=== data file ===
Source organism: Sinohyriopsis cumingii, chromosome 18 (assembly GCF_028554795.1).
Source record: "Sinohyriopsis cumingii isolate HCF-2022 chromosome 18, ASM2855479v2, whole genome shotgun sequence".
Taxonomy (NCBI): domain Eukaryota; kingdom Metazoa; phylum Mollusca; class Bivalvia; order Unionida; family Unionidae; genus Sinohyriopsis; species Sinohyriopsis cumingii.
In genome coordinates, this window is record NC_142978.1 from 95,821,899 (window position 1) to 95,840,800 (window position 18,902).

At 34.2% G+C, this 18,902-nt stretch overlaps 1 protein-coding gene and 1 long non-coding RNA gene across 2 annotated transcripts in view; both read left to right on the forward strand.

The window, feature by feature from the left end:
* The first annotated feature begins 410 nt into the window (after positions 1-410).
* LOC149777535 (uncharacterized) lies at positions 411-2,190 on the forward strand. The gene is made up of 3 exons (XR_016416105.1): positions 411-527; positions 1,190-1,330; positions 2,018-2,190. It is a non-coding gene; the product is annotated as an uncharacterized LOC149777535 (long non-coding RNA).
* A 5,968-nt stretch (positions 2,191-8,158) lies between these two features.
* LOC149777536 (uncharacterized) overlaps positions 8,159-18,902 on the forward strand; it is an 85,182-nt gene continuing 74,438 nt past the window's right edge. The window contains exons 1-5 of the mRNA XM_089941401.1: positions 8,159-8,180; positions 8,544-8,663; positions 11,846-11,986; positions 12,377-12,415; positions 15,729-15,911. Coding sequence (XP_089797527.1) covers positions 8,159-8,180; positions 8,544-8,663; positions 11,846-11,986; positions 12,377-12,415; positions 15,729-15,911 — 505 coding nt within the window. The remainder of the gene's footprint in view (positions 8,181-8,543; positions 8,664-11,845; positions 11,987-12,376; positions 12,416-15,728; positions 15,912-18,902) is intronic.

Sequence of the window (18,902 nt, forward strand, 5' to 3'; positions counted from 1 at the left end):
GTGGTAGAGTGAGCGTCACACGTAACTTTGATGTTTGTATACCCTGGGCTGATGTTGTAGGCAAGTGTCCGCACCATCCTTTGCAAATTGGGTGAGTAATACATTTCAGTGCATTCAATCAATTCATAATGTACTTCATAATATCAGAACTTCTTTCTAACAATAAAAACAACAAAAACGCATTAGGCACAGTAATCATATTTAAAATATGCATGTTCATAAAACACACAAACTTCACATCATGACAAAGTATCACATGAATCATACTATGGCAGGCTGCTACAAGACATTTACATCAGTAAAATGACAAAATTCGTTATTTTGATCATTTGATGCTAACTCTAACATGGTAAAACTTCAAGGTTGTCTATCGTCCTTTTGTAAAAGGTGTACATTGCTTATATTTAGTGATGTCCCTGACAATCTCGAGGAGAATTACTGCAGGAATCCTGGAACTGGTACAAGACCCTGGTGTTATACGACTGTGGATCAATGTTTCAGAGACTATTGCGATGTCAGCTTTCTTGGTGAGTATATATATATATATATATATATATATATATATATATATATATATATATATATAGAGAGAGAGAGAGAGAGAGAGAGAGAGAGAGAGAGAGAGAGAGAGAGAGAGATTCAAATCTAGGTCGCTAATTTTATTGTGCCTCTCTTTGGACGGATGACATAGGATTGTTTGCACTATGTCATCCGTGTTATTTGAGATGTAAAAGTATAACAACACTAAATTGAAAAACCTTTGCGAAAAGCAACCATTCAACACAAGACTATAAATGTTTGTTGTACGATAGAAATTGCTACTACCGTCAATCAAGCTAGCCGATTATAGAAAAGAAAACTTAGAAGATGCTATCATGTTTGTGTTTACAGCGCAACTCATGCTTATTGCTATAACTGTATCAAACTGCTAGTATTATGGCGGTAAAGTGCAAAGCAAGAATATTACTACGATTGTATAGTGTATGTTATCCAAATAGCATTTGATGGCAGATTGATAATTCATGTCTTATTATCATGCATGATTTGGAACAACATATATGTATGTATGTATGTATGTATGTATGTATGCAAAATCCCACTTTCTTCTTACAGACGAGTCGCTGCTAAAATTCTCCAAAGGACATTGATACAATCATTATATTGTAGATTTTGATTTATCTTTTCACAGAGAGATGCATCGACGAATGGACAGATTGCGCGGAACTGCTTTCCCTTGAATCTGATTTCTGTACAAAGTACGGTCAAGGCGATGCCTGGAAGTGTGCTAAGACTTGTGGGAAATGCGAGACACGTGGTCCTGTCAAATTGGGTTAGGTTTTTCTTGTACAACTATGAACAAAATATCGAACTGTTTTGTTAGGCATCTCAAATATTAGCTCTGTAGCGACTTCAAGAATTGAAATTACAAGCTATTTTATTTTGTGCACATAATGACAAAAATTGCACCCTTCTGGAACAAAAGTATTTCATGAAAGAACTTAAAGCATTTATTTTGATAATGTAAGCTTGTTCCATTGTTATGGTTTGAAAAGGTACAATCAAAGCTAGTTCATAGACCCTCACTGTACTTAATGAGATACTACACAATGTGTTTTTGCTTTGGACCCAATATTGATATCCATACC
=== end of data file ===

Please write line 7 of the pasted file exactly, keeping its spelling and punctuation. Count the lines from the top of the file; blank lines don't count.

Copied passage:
* The first annotated feature begins 410 nt into the window (after positions 1-410).